Sunday, June 28, 2009

Atheist Ads Are Coming

As reported at in an article titled, Atheist Ads Hit City Buses, "There's nothing like the MTA to make you question your faith! So maybe the new advertisements for atheism on city buses are appropriate. The campaign will take over 20 Manhattan buses for one month and president of the NYC atheists says the test run could be reaching the other boroughs later this year. The ad reads: 'You don't have to believe in God to be a moral and ethical person'....Inspiration came from a similar campaign in London last year. " 
The London bus ads stated the following: "There's probably no God. Now stop worrying and enjoy your life." 
According to the head of the NYC atheists, the $10,000 NYC ad campaign is to increase membership. Joseph Zwilling, the director of communications for the Archdiocese of New York, was quoted as saying that, "the ads were not offensive to the Catholic Church's view, given their wording." (That was in response to the NY ads.)
So where are our ads? Where are ads on city buses which state that, "Belief in God gives inner strength, courage and hope to believers in God." Or perhaps representatives from the major world religions, who profess belief in God could meet and come up with some catchy bus ads which promote the positive effects of belief in God for human beings. 
People who believe in God greatly outnumber atheists, that is a fact. There are billions of people in the world, from every country and culture in the world,  who receive inspiration, hope, courage, comfort and even health benefits from believing and worshipping God. I'm sure they would like to see advertisements on buses and elsewhere which stress the importance and benefits of belief in God, the benefits of prayer and a spiritual life.  I would like to see those ads in the future.  
I have read many biographies and autobiographies of saints. Saints are extraordinary human beings. Some of them were common people, some were kings or queens, lawyers or doctors. Some were ordained, others were laypeople.  Some were extremely intelligent,  I consider them to be geniuses.  I have read the works of great theologians who have spent their entire lives studying Scripture or the traditions or the doctrine of the Church. To say that these remarkably intelligent people have spent their lives, or in some cases given their lives in martyrdom, for something which doesn't exist is disturbing to me. It doesn't make any sense at all. Billions of people, who have experienced the benefits of faith, the beauty of a prayer life and a relationship with God know what they are talking about. God is real and God certainly does exist. That statement would make a good ad!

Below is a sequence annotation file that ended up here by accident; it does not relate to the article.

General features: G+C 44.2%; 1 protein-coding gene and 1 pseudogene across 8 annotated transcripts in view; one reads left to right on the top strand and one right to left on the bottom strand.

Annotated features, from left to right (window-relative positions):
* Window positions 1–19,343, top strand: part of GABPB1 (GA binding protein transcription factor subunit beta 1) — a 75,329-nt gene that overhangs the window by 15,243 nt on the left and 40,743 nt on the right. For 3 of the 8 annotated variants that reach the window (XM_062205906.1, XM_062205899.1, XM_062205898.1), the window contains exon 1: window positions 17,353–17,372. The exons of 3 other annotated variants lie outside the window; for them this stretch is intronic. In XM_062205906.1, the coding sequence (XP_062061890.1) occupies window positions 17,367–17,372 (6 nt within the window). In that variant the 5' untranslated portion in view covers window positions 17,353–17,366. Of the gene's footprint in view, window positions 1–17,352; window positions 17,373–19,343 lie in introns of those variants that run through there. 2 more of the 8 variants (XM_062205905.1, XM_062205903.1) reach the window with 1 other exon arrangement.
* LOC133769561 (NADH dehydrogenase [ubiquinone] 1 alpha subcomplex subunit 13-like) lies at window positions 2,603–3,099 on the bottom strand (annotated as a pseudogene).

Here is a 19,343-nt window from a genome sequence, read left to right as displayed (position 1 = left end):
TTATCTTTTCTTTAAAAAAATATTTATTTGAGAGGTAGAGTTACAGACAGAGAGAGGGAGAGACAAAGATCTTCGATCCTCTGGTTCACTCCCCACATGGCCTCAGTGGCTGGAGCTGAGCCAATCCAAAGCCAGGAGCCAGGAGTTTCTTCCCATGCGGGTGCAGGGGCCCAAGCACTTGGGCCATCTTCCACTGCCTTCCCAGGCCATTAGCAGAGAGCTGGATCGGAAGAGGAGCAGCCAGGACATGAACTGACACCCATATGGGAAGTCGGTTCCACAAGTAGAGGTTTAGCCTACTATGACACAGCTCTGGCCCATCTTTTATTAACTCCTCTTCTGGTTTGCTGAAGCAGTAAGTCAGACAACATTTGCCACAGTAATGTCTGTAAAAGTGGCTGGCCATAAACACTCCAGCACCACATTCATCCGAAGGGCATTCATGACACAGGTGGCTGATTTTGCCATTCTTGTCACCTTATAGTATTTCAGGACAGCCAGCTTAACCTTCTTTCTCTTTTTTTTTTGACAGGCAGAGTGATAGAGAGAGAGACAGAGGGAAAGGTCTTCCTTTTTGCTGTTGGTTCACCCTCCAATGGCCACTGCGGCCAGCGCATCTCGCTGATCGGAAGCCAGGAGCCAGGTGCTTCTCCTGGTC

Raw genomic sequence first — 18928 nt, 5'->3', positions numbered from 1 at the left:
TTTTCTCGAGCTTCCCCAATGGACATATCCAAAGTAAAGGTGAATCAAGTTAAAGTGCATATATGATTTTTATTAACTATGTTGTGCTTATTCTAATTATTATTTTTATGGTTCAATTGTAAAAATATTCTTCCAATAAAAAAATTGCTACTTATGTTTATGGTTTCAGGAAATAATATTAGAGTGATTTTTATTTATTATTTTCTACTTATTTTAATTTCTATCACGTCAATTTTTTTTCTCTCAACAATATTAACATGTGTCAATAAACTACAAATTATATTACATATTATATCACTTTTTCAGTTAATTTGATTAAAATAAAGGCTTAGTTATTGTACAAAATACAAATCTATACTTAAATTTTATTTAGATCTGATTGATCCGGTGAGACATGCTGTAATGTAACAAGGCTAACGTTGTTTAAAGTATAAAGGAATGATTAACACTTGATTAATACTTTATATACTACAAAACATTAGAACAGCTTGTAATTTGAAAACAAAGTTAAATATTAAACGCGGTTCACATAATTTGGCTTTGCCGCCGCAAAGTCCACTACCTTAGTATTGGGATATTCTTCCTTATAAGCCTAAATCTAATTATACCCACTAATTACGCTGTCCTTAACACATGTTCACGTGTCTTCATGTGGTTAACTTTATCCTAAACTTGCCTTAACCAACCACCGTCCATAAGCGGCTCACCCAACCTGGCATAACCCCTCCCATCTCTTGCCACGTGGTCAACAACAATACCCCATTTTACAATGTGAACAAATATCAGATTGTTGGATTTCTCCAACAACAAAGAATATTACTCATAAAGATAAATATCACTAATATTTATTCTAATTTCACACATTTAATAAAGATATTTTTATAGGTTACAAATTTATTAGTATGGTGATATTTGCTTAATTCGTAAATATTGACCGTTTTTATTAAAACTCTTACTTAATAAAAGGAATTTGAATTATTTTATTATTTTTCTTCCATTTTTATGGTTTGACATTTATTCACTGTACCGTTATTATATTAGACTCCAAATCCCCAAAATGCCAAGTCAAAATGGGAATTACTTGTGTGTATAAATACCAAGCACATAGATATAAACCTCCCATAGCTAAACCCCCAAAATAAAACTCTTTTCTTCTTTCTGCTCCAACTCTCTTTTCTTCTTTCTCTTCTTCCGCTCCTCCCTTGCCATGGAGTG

Wednesday, June 24, 2009

Sunshine and Some Amazing Priests

Since it keeps raining in New York (though the weekend forecast looks sunny, Thank God!) I thought I would write about some sunshine. Rocco Palmo, the famous Catholic blogger, wrote in a blog entry titled, Always a Priest, Always Present, in Whispers in the Loggia that Already the moment's become part of the Gotham legend. He was commenting on the fact that before the installation Mass of Archbishop Timothy Dolan began on April 15th, 2009, and as the Archbishop and the procession began to process into St. Patrick's Cathedral the sun broke out from behind the clouds. 
Well, I have another Gotham legend which I experienced first hand when I was lucky enough to be present at Shea Stadium on October 3rd, 1979 when Pope John Paul II made a visit to New York. I was among 60,000 Catholics who flocked to Shea to see the Pope. And it was the same type of thing. It rained hard all day but just as the Pope appeared in Shea Stadium, the sun came out. It was an amazing thing to experience. I have a lot of faith, but there are many reasons why I have such strong faith......and that day, seeing the sun come out, at that particular moment was just awesome. Some people in the crowd started crying, it was so moving........
As a matter of fact, a police officer on duty, near to where I was sitting was moved to tears......